by Susan Wright
Companies know that it is becoming increasingly difficult to find good candidates for tough-to-fill positions. These positions are commonly found in
Information Technology, Computer Programming, Engineering, and other highly technical areas.
In the current labor market, candidates have the upper hand over companies. Recruiters are struggling primarily because companies are failing to realize that a shift has occurred in the market. Hiring managers are still asking recruiters for a list of candidates who meet the basic criteria. In addition to
this, the majority of candidates are not close to what the companies want.
One company that is tackling this issue head on is Canon Recruiting Group, a global staffing and recruitment firm founded in 1980. The company utilizes new
technology to help find candidates that no other search firm can find. The firm specializes in ‘hard to find’ and ‘hard to fill’ positions.
I recently sat down with Tim Grayem, president of Canon Recruiting Group, to learn more about his background and how Canon Recruiting Group was started. We
also discussed the company’s operations, the current market, and what is in store for the future.
Tell us about yourself first. Where did you go to school and work in the past?
I earned my BS in Business Management from Long Beach State University in 1976. From 1977 to 1980, I was Regional Vice President of Wells Recruiting
Systems. In 1980, I developed The Canon Group, recognized as one of Los Angeles’ best executive recruiting and consulting firms. As owner and director, I
have been featured in the Los Angeles Business Journal for ten consecutive years as a leader and top CEO in the industry. I often testify as an expert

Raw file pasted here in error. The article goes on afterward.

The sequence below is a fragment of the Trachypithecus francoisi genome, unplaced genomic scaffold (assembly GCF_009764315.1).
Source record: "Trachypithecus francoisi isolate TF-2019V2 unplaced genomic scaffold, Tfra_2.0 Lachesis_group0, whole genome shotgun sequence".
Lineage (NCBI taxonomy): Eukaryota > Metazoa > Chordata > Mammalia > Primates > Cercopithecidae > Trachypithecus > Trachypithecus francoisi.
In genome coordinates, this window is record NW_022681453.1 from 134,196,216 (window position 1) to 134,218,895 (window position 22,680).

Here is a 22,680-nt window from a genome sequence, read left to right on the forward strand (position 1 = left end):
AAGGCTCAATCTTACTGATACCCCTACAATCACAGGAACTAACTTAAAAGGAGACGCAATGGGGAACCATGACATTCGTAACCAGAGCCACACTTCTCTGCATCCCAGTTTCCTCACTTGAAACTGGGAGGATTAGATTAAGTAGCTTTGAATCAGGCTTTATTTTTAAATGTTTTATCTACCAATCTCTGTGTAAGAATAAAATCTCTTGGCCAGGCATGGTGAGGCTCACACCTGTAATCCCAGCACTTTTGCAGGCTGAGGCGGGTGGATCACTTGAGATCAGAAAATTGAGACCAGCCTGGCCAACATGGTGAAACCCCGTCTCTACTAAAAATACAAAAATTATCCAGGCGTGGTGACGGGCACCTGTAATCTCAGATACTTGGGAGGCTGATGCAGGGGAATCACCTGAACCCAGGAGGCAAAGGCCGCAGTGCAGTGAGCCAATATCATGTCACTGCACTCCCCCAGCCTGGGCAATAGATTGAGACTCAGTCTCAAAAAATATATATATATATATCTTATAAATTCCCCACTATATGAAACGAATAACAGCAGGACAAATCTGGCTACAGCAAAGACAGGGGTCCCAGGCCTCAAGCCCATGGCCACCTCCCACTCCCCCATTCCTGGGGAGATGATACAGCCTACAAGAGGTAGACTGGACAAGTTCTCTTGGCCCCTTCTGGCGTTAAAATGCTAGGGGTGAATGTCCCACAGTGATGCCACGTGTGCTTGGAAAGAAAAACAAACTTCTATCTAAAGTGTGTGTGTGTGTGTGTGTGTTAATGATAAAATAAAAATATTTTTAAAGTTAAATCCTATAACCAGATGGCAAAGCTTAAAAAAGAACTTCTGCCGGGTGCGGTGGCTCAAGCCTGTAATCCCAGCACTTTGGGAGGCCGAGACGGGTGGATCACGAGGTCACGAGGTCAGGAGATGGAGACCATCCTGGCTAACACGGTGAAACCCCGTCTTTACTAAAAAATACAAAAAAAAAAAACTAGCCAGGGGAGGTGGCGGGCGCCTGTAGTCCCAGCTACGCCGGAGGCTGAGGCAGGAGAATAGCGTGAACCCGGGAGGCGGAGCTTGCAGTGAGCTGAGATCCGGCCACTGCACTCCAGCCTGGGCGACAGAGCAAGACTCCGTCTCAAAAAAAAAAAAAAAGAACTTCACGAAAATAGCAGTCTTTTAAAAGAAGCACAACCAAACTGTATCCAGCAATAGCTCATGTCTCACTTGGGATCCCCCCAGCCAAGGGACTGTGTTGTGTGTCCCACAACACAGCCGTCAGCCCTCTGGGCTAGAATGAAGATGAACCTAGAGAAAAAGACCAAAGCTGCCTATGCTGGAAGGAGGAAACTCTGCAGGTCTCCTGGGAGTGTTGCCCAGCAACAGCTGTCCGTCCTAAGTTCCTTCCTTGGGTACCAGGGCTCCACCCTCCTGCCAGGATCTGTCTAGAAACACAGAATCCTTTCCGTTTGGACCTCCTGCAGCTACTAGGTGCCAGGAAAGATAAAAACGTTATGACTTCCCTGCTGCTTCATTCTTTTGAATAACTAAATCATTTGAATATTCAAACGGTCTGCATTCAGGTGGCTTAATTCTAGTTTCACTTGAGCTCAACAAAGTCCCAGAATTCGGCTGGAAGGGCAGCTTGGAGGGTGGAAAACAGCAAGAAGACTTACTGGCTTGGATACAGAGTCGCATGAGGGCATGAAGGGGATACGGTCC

witness regarding employment related issues.
Tell us how your company started and when. Who was involved and what did each person do?
As Regional Vice President of Wells Recruiting Systems, I helped them open offices in Dallas and Houston. I left after the company started having financial difficulties. Shortly thereafter, I came back to California to start Canon Recruiting Group. Another former employee of Wells Recruiting Group joined me in buying them out.
Tell us an interesting story about your business. Were there any “wow” moments? Anything funny or unusual?
Oddly enough, the old Century City office where Wells Recruiting Systems was based out of was up for sale. We decided to buy the office as our base of operations.
What is your role in the company now?
I am the president and principal at Canon Group of Staffing Companies, which is based in Santa Clarita, California. I am the company’s director of strategic planning and also its CEO. On a national level, I manage litigation matters, target business development, and work in senior level internal recruitment. On a regional level, I oversee the firm’s three regions dividing the U.S. into west, central and east operations.
What does your company sell and how does it make money?
Simply put, we charge our clients for services provided to them. We find jobs for corporate clients, working with a qualified pool of applicants.
Which companies do you consider to be competitors?
Our primary competitors are Alltek, Manpower and Kelly services.
What makes your products and services better than competitors’ offerings?